David: Only if you want help, that's so true; I love that. So yeah that's basically-- I think we summed that one up pretty well. You can screen people that call on the phone to determine motivation. Just because they are not motivated today does not mean they won't be motivated later. So, don't waste time going on appointments for unmotivated sellers. But put them in your follow up system, don't ever throw that lead away; you paid for that lead. So, follow up in six months to a year if they are not motivated, but get their name and number. If they want you to make them an offer on the phone, there are tons of ways to make offers on the phone, to let people know that you are an investor, and you don't pay retail other than doing what I do, and tell them that I am an investor, I do not pay retail.
Mike: You want to set that precedent very clearly and David does it all the time.
David: That's the first thing I tell people on the phone. But I frame it in a way that I can provide you a solution to your problem, but don't get the impression that I will be out there and paying retail. As an investor I am not in business to lose money, I have to make money on this. I am not trying to get rich on your single individual property, but again back to that formula; 100 minus 20 does not equal 80 in this case, it equals 70 or even 60 and sometimes 40.
Mike: That's a really good thing. I really like that, because I forget that too sometimes. You're out on the appointment and you’re like, here it is minus the repairs. Well that doesn't mean your offer is 80,000 like David said.
David: It doesn't work that way guys.
Mike: Listen, I’m and investor, I am here to make money. I am not here to buy at the retail price.
David: I tell them too-- didn't mean to interrupt you. I am looking for that win:win. So, in order for you to win and me to win, we have to come up with a solution that provides both of us an answer to our problem, right? So, if you are out in the field, and I do this all the time when I'm out in the field. I tell them, I am looking for the win:win, I'm an investor I don't pay retail. If I pay you what you're asking, I lose. Do you want me to lose? Is that why I’m here? I don't want you to lose. Let's shoot for that win:win. Let’s find a number that works for the both of us. Again, lots of questions in this one here.
Mike: I think you were kind of hitting on the right thing though for this person if you're listening. You have a great pipeline; you have these leads, hopefully you have them organized, if not they are in your phone. Scroll through your previous call history, figure it out, look up the address.
David: Create a follow-up system, guys.
Mike: And follow up with them.
David: Built a funnel and follow up.
Mike: I guarantee, just from that question, it sounds like you have probably got a lead in there that you could go close today. We worked on this with one of our students in the past, recently. Said, listen you have this pipeline, go close a deal. You need inventory, you have this pipeline, I guarantee you can put one of these properties under contract and get it sold.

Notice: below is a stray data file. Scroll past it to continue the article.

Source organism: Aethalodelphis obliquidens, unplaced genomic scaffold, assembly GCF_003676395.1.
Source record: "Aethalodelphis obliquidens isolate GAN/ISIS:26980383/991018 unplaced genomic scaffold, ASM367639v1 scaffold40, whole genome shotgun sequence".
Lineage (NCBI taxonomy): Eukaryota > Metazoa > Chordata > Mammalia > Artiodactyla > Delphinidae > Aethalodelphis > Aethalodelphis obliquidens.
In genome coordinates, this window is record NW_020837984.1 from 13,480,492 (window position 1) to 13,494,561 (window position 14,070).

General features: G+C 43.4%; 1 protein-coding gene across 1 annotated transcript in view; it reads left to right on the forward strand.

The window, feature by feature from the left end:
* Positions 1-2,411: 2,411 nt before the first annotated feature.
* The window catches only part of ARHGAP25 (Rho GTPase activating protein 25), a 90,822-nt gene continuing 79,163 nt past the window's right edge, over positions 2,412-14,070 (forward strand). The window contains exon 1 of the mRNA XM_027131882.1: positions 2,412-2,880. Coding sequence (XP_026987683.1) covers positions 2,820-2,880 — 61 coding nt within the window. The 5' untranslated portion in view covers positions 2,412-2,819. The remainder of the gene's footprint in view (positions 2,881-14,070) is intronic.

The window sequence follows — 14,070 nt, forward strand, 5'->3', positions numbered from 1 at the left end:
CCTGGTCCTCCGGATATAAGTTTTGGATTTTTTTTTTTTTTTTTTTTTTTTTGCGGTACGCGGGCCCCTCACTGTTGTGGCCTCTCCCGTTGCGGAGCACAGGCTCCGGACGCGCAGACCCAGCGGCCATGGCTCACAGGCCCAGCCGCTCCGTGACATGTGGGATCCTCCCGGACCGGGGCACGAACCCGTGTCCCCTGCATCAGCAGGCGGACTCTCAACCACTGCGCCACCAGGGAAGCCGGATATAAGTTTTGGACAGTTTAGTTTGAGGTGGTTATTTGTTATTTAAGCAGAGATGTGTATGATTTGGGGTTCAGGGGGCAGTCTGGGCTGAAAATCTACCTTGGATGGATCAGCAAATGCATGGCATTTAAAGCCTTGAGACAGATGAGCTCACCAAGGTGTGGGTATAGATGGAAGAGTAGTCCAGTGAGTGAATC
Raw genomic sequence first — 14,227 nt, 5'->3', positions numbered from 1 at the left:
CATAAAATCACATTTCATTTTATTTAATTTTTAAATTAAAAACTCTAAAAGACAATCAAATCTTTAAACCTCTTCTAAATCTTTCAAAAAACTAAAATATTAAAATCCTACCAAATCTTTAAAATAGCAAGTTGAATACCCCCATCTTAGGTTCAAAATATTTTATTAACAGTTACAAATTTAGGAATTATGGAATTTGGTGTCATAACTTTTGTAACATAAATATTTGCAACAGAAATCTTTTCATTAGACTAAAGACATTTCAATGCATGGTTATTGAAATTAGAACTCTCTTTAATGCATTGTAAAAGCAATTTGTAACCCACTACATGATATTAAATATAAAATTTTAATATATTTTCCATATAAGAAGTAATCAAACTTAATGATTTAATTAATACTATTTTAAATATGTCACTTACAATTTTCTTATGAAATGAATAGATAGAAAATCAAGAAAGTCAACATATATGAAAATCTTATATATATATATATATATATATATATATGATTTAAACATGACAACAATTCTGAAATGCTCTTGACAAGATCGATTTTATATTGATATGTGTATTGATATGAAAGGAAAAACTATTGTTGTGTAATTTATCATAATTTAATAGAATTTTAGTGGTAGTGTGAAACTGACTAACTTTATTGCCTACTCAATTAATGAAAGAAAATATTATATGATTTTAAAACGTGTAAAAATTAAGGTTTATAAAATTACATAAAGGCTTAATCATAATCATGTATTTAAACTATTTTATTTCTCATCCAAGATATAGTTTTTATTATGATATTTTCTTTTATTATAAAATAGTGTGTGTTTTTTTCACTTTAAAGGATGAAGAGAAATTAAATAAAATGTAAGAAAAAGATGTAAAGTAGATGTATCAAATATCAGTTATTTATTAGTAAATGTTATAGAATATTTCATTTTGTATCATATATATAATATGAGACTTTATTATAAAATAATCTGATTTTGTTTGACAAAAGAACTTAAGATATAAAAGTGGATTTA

David: We did that with one of our students a couple of weeks ago. He did like four deals in the next month.
Mike: Right, it's unbelievable. Again, you just need that kick in the pants saying, hey you are doing things right, except this. It is just this minor little tweak, and that's what I would say to you. When someone-- Dave you addressed it earlier when you're going there and you hear, what do you think my house is worth? Or what do you think it will sell for? Don't see that as a negative, thing of that as Ding! Ding! Ding! They don't know, or Ding! Ding! Ding! They want to sell their house still. Again, you have got someone who is interested in selling, that's a great thing. Look at it that way, approach the situation just slightly differently and I think you're really going to-- yeah catapult yourself into a little bit more of a successful situation.
David: Love it, let's move on here. I am scrolling through some of these questions. We have already answered a lot of these. A lot of people asking the same questions which is good because we have covered a lot of this. The next one I want to touch on is this one here, I am going to read it out loud here, guys. 'Gaining valuable experience. So, I am 18 years old and I am itching to get involved with real estate investing. However, I have small funds and little experience.' Well guess what? When we all started in this business we had small funds and little experience. You are not outside of the norm in this scenario. 'I am researching wholesaling, however I still have no idea how to form a contract with the homeowner that an investor will be happy with, as well as the laws and regulations around this.' So, in this scenario I would say we have free contracts, free purchase and sale contracts, and option contracts I believe in our free wholesale course.
David: Examples, right.
Mike: We are not attorneys, we are not lawyers, so we are not giving you legal advice. If you want something that is 100% compliant you are going to have to talk to a lawyer. If want something that is 100% whatever, you are going to have to talk to a lawyer.
David: Which is going to cost money.
Mike: Right, but here's the thing; you don't need to do that. Use a contract--